The future of bike-sharing, which relies on GPS and chips to offer a new form of urban transportation, may be in jeopardy after the Montreal company behind many big cities’ bike-sharing programs filed for bankruptcy on Monday. As the Montreal Gazette reports, Bixi owes suppliers $9 million CDN and up to $38 million CDN to Montreal taxpayers who provided the company with loan guarantees and lines of credit. ($1 CDN = $0.91 USD)
Bixi’s problems appear to stem in part from foreign cities’ decision to withhold payments over dissatisfaction with the company’s failure to update software. According to the Gazette, New York City is holding back $3 million while Chicago is refusing to pay $2.6 million.
Those cities, along with other big urban centers like London and Toronto, have in recent years decided to embrace Bixi bikes, which can be rented on an hourly basis or through annual subscriptions. It’s unclear what will happen to the programs in light of Bixi’s troubles. The city of Montreal reportedly plans to keep the program running this spring while Bixi looks to divest its foreign operations.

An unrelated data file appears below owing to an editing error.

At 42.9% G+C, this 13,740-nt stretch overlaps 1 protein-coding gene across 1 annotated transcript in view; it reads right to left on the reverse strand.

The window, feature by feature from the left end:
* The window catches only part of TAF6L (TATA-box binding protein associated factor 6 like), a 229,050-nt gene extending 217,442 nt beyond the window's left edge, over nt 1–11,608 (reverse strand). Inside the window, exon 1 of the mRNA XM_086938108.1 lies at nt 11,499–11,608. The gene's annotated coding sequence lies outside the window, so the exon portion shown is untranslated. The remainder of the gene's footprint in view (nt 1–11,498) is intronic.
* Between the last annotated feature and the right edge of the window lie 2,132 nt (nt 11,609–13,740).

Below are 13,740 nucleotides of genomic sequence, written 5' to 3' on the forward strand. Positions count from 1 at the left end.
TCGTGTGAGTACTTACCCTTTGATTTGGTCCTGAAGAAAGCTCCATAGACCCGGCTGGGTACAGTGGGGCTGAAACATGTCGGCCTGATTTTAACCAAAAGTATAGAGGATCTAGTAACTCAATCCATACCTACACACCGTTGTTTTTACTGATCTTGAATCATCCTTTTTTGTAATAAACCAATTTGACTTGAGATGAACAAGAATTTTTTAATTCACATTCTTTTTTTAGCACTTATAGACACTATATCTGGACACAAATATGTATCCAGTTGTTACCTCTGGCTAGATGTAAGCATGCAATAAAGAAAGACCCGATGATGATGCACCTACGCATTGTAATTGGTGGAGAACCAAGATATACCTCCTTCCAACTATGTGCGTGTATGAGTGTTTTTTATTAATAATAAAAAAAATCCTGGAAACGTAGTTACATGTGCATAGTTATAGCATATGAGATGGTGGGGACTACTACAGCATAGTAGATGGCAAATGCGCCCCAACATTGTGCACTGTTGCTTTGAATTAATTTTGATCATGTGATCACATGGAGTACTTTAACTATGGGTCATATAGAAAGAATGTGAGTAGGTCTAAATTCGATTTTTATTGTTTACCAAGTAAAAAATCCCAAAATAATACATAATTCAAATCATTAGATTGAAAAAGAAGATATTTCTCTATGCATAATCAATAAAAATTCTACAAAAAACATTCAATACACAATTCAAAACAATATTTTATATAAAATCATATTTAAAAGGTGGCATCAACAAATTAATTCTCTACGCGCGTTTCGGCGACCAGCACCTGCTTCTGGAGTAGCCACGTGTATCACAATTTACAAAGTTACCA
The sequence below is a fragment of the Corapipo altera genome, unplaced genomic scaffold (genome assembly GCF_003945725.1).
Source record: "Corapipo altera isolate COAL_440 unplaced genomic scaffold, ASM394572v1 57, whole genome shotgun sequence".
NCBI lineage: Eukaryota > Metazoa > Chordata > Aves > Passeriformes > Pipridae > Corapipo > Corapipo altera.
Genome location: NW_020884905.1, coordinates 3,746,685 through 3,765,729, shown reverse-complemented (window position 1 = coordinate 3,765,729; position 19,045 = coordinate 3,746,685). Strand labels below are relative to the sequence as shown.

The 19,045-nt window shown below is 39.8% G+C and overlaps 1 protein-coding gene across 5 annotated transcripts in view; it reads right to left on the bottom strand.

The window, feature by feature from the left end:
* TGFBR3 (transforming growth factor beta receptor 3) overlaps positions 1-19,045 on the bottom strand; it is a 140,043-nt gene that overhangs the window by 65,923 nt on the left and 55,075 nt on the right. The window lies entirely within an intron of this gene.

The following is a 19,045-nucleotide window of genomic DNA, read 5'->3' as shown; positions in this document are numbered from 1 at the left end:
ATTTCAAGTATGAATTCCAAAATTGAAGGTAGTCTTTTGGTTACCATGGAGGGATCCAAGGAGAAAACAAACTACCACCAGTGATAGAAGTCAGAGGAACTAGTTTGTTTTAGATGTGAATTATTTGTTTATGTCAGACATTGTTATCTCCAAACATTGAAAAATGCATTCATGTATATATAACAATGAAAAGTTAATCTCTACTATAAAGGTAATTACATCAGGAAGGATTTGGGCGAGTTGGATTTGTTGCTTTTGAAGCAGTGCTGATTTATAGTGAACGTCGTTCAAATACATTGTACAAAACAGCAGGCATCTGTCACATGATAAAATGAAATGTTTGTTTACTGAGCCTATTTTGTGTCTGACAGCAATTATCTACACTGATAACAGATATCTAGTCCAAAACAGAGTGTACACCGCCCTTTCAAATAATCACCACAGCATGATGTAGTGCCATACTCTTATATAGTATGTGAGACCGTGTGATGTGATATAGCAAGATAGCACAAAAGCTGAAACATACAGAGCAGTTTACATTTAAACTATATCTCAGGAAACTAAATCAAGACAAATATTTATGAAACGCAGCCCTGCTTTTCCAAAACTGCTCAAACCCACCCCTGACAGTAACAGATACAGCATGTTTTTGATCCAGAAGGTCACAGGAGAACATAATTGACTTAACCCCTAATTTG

New York City’s CitiBike program, which offers bike-sharing in part through a large sponsorship from the bank of its name, did not immediately reply to an email request for comment.
Bike-sharing programs have won supporters in many cities as an emerging form of cleaner transportation, as a tourist attraction, and as a way to employ GPS and big data technology to gain new insight about urban mobility.